Raditzer, Peter Matthiessen (Vintage: $5.95). Peter Matthiessen has spent most of his life as a writer traveling far from his native New York City. Yet, as this early novel shows, Matthiessen hasn't been running away from home, postponing self-discovery through peregrination. He left the overprotected realm of family to hasten self-sufficiency and self-discovery. This novel, set in World War II, should appeal to anyone who has experienced similar feelings, for its protagonist, Charlie Stark, seems close to Matthiessen. Pressured by his father to become a lawyer in the family tradition, Stark rebels, having surgery on his bad knee so he can join the Navy and then further incurring his father's incredulity by enlisting as a private rather than capitalizing on his upper-class connections and becoming an officer. "A big man, with the big nose of a prophet in a generous face," Stark is more self-assured than his seasick, homesick mates. He is, moreover, separated from them by his preference for solitude (he favors the "isolated realm of wind and water" on the open deck to the dark, drab, unhappy confines of the ship below) and by his staunch morality, also a way of rebelling against his father, who warns that "worrying about the have-nots will make you a have-not" and explains that lawyers, "strictly speaking, are not concerned with justice. We are concerned with justice under the law. Unfortunately, there is sometimes a difference." Stark, however, is not nearly as self-aware as he thinks--until, that is, he meets Raditzer, another enlisted man who is so nihilistic in his thinking that we first dismiss him as a king might a sly court jester. "Life was figured out for a guy like you before you was even born hardly," Raditzer tells Stark off-handedly. Gradually, Stark realizes that his rebellion was superficial on the whole, merely a way of escaping his family without actually changing his character.
In his subconscious, Stark was not traveling to Pearl Harbor. He was Gauguin, seeking out a symbiotic relationship between his soul and an exotic, mysterious island. Raditzer, though blinded by his own fiery intensity, illuminates Stark's life so he can see this self-deception: "Unlike Gauguin, he had brought (this Eden) nothing and had taken nothing away." While taut, gripping and never ponderous, this 1961 novel is packed with ideas that demand reflection. Is Raditzer beneficent, for instance? In 1961, many reviewers saw him as the incarnation of evil. And was Stark right to spurn the friendship of Raditzer, who was, after all, what Stark's father would have called a "have-not"?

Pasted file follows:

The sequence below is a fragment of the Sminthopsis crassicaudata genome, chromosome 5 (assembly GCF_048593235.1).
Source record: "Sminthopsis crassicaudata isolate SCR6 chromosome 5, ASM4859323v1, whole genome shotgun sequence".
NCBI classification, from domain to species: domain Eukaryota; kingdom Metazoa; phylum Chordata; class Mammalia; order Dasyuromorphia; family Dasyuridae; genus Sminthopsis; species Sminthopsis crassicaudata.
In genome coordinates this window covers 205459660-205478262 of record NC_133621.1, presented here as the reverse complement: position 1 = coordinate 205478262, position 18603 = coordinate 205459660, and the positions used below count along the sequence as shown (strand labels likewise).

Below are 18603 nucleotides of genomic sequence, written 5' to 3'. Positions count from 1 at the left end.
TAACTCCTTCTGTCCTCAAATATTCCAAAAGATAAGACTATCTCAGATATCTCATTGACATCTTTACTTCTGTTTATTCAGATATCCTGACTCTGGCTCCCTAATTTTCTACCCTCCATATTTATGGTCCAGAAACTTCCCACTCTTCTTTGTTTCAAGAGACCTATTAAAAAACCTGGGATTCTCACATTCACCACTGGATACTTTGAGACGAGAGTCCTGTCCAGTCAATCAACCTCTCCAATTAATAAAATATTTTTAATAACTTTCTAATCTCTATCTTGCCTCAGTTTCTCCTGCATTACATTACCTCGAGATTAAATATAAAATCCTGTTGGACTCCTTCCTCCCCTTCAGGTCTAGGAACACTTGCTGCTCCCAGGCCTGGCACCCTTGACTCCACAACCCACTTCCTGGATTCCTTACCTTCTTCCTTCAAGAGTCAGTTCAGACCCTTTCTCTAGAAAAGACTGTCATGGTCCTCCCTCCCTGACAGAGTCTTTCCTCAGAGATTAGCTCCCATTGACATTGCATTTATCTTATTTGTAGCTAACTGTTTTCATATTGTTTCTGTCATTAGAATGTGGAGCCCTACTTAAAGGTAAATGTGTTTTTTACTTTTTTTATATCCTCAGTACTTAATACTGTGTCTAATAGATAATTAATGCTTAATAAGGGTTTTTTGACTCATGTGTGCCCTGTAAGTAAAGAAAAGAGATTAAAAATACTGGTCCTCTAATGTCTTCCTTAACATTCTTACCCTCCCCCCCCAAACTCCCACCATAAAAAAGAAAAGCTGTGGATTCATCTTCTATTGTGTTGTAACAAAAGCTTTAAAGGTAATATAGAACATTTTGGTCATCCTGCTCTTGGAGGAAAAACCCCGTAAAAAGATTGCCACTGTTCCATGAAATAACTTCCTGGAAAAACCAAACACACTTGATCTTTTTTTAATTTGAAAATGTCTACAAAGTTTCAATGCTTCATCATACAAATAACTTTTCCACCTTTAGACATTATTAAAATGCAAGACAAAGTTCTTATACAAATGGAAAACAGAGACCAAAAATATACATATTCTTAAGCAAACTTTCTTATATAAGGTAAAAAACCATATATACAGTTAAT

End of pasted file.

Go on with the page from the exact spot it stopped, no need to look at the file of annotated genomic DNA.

The Real War: The Classic Reporting on the Vietnam War With a New Essay, Jonathan Schell (Pantheon: $7.95). Most of us, having seen one too many books or movies about the debacle in Vietnam, have relegated it to history. Or so we think, for the war already has become a part of us, nurturing our skepticism about the effectiveness of military crusades against Third World Communism and calling into question the logic in such ideas as "destroying the society in order to save it." "The Real War" incorporates Jonathan Schell's classic 1967 book about a village that had to be destroyed (in order to . . .), a series of articles on the war for "The New Yorker" and a new essay about the rationale behind the conflict. For readers who value intelligent, revealing writing about American history but have grown impatient with anguished accounts, it is the best available collection of writings about Vietnam. Schell puts his anger on hold and brings issues and ideas alive with the assurance, evenhandedness and reserve of a historian looking back from 2067. While many of the events described in "The Village of Ben Suc" are disturbing, the tone in the lengthy introductory essay is wry rather than indignant, understanding rather than antagonistic.
The dissidents had the last word on the war, of course, and so one of this book's most refreshing contributions is to remind us that the war mushroomed not because of a "Dr. Strangelove" in the Kennedy Administration but because of a widespread fear, based on World War II, that aggression by a great power must be faced early on or it will have to be faced later at a higher cost. As Schell writes, "For a generation of policy makers, this historical analogy, in which Communism (variously defined) played the role of Nazi Germany, provided the key to understanding international events." This fear, as Schell sees it, perpetuated the war. "The record suggests that the policy makers stayed in Vietnam not so much because of overly optimistic hopes of winning . . . as because of overly pessimistic assesments of the consequences of losing."